Viacom’s 2013 filing offered a stinging historical account of YouTube’s founders’ profit-motivated attitudes about copyright infringement, and about tactics they used in seeking to absolve themselves of inviting users to commit infingements. Indeed, the Second Circuit court of appeals had noted that service providers can be found “willfully blind,” and lose safe-harbor protection, if they make a “deliberate effort to avoid guilty knowledge.” The Ninth Circuit Court of Appeals has, however, made clear (in Universal Music Group v Veoh) that the standard for judging that breach should weigh very much in favor of the service provider: that’s to say, service providers should not have to actively police their services to the extent rightholders have persisted, unsuccessfully, in insisting they should.
No Supreme Court determination, for now
But the U.S. Supreme Court won’t, yet, be taking up the issues that Viacom raised, because in 2014 Viacom and Google reached an accord on their dispute: it seems the two megacompanies agreed to work together on such fronts as how Viacom, its harm miraculously healed, might most profitably host advertising on its programming when it offers it through its own sites or such mediaries as Hulu, the online content portal.
After reading around YouTube’s early history and attitudes towards infringement, a reasonable person might view the company’s responses to copyright breaches as window-dressing, and belated.
YouTube/Google adopted its search-and-impede measures in response not only to claims like Viacom’s, but also long-running pressure from the Motion Picture Association of America and the Recording Industry Association of America. Google has for years worked on its search algorithm — the one most Internet users deploy to find things online — to make copyright-infringing postings harder to locate. Copyright-holder groups, particularly the Recording Industry Association of America, have long pressed for improvements, and have complained that they have been slow coming, and inadequate.
As Etcenter notes, however, part of Google’s response was to tell copyright holders, in 2014, that “piracy often arises when consumer demand goes unmet by legitimate supply” and that “the best way to combat piracy is with better and more convenient legitimate services,” suitably priced, convenient, and extensive. That, Google claimed, will “do far more to reduce piracy than enforcement can.”
That, too, may seem a self-exonerating stance, not to mention a presumptuous one, as it seems to tell copyright holders how they should reconfigure their businesses. It sounds a bit like asking householders who have just been robbed whether they’ve considered installing a coin-operated turnstile.
While YouTube has claimed that it seeks to discourage improper uploading to its platform, some large Internet service providers boast of penalizing illegal downloaders. They have instituted “copyright alert systems” that detect and pursue downloaders of copyrighted movies, television shows, and music.
The Electronic Frontier Foundation was not impressed by the systems (aka “Six Strikes”), which in their first year or so sent 1.3 million accusations of copyright infringement to 722,000 Internet subscribers, 60,000 of whom were penalized by their Internet service provider. The EFF in 2014 characterized the systems as exercises in “copyright maximalism” with scant consideration of the doctrine of fair use, and saw the systems as a troubling drift.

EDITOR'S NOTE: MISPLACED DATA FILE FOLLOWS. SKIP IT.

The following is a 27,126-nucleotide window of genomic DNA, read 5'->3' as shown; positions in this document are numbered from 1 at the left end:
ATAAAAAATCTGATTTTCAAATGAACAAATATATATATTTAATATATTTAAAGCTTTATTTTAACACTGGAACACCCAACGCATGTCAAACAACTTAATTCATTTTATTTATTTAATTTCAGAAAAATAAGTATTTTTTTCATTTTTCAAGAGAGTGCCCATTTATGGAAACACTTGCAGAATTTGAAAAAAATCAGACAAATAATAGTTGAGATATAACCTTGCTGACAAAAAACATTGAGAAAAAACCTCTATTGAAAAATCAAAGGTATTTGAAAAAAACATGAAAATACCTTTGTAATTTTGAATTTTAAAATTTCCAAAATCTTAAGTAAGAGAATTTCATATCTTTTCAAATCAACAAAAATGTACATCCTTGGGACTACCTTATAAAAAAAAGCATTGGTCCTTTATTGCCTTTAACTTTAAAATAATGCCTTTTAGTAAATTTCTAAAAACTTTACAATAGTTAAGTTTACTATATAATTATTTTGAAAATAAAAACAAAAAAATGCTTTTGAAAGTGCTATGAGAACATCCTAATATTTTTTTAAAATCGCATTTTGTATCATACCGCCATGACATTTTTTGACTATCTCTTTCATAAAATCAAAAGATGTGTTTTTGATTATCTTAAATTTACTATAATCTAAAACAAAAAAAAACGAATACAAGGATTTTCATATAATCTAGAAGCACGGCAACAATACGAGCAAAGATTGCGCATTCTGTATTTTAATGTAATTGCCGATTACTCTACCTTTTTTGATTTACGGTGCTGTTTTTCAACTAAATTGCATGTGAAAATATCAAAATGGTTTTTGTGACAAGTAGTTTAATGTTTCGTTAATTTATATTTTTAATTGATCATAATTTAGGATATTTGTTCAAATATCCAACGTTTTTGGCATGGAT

Large service providers contented themselves with having systems that nominally or effectively acquitted any responsiblity they might have to police themselves. In 2011, five large providers worked with large rightsholder groups to produce a standardized, automated Copyright Alert System. Its goal has been to issue “strike” notices to apparently offending users, and to impose sanctions leading towards termination of the accounts of offending users, if providers have wished to take that step. The benefit for large service providers who sign on to the system has been that large rightsholder organizations like the Motional Picture Association of America then bother them far less with takedown requests.
You can also see a fair degree of self-deception among people who like merely to help themselves to copyrighted material, and to trade in it.
You can see what sort of see-sawing of competing interests is in play. You can also see a fair degree of self-deception among people who like merely to help themselves to copyrighted material, and to trade in it. In 2014, a user of Dropbox, another “cyberlocker,” discovered that he could not store files on Dropbox completely privately. The company had deployed a system for identifying copyrighted material, and preventing sharing of it. Users were volubly aggrieved to find out about the measure, and sounded a little like petty burglars taking offense at being told they can’t hoard stolen stuff in their homes.
Staggering volume of takedown requests
It’s not surprising that Google would want to tamp down its responsibility for copyright infringement: since August 2014, it has been processing more than one million takedown requests every day. By the first three months of 2016, that had grown to more than 213 million requests, well over two million a day.